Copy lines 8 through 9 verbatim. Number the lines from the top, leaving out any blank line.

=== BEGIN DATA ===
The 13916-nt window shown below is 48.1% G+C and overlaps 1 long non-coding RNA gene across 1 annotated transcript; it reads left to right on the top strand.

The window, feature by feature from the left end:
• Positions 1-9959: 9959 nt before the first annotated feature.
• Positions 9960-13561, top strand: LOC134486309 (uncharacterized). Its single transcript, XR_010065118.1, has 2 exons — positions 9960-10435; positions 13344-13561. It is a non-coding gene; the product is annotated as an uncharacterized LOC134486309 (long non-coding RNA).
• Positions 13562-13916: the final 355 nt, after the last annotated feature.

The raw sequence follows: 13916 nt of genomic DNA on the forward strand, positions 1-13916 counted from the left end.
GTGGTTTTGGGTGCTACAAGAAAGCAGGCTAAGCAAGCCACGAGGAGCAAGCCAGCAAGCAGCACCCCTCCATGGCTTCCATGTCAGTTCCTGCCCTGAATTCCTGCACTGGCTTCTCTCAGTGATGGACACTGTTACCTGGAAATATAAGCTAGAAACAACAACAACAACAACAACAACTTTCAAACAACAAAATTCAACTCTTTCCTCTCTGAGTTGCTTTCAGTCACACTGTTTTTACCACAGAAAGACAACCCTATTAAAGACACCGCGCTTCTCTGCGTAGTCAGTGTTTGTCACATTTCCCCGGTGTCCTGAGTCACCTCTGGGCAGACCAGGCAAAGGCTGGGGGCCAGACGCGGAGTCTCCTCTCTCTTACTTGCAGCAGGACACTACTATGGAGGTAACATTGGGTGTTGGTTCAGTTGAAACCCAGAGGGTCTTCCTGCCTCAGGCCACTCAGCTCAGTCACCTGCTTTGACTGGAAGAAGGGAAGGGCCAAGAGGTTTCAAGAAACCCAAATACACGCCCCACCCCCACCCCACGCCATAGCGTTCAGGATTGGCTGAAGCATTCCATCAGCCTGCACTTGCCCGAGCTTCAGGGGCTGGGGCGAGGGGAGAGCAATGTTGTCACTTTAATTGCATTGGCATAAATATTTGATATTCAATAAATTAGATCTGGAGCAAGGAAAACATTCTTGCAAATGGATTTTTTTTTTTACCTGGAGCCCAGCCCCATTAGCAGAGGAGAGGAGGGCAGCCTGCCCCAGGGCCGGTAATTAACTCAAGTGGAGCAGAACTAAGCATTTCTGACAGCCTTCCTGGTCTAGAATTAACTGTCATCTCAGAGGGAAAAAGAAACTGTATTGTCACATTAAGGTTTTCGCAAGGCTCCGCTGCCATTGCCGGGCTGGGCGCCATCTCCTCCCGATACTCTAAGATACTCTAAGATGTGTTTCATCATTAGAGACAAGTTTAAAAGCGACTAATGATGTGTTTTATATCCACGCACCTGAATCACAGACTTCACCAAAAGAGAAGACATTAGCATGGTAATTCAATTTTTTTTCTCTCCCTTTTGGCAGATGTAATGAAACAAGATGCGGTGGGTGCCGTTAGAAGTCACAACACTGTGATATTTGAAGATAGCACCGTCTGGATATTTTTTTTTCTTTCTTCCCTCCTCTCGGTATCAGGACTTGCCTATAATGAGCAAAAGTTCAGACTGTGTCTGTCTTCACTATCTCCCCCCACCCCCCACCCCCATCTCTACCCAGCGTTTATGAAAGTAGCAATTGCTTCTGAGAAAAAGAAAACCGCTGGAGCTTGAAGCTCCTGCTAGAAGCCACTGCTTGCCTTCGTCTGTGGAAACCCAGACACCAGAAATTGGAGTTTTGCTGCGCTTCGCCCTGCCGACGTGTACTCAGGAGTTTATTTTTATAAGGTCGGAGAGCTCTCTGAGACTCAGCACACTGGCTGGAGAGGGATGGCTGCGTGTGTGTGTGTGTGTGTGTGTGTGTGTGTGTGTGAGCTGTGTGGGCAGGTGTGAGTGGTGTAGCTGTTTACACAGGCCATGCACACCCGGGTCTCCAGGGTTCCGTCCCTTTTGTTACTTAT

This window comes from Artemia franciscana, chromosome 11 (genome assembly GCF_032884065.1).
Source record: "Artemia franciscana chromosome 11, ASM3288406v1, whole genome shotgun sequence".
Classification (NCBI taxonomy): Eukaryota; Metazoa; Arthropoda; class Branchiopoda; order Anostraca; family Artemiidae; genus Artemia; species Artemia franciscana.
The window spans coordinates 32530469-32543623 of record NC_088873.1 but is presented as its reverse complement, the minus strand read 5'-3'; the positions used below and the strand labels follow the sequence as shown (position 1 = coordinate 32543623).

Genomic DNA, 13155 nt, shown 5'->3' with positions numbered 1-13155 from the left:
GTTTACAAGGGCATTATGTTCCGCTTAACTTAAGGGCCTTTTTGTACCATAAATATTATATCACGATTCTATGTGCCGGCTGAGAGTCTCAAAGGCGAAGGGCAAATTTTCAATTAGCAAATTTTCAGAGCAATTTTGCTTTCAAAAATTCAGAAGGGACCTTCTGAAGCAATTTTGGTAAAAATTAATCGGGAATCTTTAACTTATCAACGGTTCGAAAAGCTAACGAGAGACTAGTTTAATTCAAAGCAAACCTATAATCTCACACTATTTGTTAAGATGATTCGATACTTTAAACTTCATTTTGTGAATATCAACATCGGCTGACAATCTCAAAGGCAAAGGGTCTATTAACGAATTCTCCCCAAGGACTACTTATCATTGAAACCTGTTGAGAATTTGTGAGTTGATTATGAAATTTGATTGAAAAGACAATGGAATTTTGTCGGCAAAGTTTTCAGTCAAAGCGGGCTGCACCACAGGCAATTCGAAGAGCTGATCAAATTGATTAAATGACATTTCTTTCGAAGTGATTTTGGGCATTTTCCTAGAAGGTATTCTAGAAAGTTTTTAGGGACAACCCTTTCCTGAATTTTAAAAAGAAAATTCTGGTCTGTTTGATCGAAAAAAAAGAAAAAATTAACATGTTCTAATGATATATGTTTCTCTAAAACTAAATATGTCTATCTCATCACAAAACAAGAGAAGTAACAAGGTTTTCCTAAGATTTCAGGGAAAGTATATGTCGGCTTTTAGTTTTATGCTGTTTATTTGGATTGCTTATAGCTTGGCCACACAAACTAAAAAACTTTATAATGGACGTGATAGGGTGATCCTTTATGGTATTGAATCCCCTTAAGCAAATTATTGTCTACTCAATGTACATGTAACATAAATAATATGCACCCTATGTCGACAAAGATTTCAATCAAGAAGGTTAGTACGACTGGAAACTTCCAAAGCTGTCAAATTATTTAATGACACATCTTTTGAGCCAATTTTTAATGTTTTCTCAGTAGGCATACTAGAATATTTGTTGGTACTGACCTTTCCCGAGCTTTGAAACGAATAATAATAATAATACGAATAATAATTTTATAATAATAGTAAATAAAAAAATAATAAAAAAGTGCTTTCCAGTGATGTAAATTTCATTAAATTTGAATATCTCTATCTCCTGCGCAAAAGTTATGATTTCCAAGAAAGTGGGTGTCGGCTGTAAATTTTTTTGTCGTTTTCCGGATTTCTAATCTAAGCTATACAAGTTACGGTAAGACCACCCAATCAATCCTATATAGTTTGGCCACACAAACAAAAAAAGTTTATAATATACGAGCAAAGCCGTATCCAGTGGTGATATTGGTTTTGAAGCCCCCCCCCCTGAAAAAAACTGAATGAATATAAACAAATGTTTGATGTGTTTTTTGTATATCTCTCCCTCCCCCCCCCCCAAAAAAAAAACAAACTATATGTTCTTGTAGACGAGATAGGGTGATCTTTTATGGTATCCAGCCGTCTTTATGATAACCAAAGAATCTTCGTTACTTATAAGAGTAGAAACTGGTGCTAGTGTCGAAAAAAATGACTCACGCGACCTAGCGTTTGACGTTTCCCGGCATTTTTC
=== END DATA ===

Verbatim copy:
This window comes from Artemia franciscana, chromosome 11 (genome assembly GCF_032884065.1).
Source record: "Artemia franciscana chromosome 11, ASM3288406v1, whole genome shotgun sequence".